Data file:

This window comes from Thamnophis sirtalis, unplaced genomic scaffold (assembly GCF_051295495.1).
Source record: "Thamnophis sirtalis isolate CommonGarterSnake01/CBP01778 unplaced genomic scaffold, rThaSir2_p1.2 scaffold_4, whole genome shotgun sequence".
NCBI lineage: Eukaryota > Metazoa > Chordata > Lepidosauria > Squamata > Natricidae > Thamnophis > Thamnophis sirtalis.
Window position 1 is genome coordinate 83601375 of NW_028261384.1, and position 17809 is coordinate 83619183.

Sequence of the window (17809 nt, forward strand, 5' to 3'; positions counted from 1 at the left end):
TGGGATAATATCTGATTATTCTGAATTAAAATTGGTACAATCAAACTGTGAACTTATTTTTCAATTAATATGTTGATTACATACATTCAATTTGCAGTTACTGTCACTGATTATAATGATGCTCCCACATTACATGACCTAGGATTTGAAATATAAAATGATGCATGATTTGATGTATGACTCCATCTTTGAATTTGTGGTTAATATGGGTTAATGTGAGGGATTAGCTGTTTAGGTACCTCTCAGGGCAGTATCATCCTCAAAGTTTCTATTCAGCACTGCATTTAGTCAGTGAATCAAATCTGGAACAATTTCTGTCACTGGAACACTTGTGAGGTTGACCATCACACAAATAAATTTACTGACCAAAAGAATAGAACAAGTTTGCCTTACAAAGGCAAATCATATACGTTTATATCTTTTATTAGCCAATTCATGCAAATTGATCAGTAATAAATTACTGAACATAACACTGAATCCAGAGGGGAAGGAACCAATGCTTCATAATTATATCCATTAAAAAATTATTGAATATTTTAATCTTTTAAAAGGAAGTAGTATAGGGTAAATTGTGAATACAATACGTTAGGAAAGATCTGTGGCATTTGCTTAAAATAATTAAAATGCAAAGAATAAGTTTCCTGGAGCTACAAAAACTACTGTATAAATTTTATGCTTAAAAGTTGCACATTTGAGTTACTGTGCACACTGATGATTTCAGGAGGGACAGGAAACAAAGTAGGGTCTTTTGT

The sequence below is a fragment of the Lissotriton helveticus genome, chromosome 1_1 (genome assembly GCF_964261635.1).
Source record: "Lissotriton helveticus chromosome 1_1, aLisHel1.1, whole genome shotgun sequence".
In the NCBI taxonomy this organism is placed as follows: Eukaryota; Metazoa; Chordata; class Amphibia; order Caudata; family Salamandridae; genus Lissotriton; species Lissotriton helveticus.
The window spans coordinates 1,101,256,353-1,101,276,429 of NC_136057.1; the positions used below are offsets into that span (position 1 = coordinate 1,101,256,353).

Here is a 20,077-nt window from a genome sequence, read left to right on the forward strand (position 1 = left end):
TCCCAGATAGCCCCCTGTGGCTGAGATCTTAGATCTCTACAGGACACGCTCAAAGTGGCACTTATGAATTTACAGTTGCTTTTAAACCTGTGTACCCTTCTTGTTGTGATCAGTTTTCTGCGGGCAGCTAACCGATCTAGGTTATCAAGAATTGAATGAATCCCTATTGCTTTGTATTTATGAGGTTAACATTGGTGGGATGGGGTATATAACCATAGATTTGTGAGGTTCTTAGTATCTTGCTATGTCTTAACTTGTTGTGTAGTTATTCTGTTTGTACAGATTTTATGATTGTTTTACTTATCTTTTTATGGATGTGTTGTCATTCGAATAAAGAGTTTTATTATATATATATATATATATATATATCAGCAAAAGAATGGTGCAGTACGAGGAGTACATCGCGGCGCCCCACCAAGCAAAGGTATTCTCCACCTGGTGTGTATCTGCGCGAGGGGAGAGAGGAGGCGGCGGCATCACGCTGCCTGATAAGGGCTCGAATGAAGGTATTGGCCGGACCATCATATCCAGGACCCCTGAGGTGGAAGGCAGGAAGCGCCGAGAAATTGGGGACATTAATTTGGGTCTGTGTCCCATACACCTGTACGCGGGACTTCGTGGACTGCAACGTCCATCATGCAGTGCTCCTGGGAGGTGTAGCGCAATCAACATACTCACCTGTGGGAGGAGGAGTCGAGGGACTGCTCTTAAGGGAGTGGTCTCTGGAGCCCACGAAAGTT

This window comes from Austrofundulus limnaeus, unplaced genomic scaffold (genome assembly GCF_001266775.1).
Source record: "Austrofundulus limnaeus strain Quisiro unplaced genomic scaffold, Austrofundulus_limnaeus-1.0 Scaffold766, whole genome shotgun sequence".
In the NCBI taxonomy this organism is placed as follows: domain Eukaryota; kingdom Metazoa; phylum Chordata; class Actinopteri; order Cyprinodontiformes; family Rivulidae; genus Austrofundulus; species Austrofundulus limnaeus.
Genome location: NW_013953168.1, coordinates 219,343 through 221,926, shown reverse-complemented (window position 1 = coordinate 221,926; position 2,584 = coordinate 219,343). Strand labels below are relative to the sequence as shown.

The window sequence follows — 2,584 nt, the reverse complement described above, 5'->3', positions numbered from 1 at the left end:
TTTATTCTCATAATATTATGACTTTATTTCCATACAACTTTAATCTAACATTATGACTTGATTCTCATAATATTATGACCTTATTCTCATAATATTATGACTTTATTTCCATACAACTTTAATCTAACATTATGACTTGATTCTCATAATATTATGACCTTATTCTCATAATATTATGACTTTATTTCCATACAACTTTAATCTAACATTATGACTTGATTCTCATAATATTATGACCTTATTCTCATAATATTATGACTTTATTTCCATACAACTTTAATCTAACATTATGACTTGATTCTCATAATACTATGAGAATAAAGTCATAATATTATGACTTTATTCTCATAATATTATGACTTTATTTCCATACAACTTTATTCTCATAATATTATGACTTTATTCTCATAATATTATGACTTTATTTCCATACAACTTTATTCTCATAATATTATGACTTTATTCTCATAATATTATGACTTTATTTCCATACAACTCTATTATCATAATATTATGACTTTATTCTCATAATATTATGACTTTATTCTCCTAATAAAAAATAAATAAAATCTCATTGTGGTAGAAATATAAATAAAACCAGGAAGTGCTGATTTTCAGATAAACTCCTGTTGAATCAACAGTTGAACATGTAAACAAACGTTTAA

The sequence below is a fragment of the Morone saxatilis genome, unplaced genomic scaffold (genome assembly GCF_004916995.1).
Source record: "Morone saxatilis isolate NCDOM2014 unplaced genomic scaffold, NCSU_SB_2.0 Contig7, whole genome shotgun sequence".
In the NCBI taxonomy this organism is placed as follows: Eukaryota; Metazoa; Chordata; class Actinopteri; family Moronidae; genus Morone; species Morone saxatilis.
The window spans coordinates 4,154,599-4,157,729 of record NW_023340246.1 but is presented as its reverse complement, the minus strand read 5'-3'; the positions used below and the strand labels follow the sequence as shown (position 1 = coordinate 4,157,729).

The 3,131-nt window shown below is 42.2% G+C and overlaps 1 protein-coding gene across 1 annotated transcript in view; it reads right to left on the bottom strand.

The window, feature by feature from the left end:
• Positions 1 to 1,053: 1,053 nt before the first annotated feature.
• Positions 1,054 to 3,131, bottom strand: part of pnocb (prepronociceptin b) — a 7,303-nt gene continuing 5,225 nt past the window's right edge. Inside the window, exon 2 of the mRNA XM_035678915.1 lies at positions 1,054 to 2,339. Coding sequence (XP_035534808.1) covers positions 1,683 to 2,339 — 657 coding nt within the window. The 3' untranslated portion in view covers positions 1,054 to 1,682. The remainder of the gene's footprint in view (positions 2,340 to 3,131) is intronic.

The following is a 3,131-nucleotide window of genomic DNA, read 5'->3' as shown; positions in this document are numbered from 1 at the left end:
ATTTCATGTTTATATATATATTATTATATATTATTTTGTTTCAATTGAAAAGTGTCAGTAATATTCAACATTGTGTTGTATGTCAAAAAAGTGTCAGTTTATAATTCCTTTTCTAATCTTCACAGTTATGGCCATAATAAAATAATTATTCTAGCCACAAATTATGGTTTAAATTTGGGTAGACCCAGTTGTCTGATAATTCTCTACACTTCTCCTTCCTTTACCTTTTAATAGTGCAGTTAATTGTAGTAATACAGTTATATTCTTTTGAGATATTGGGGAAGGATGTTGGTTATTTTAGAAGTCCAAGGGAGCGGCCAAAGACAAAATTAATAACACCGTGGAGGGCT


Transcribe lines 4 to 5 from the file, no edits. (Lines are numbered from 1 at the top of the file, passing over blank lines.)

Window position 1 is genome coordinate 83601375 of NW_028261384.1, and position 17809 is coordinate 83619183.

Sequence of the window (17809 nt, forward strand, 5' to 3'; positions counted from 1 at the left end):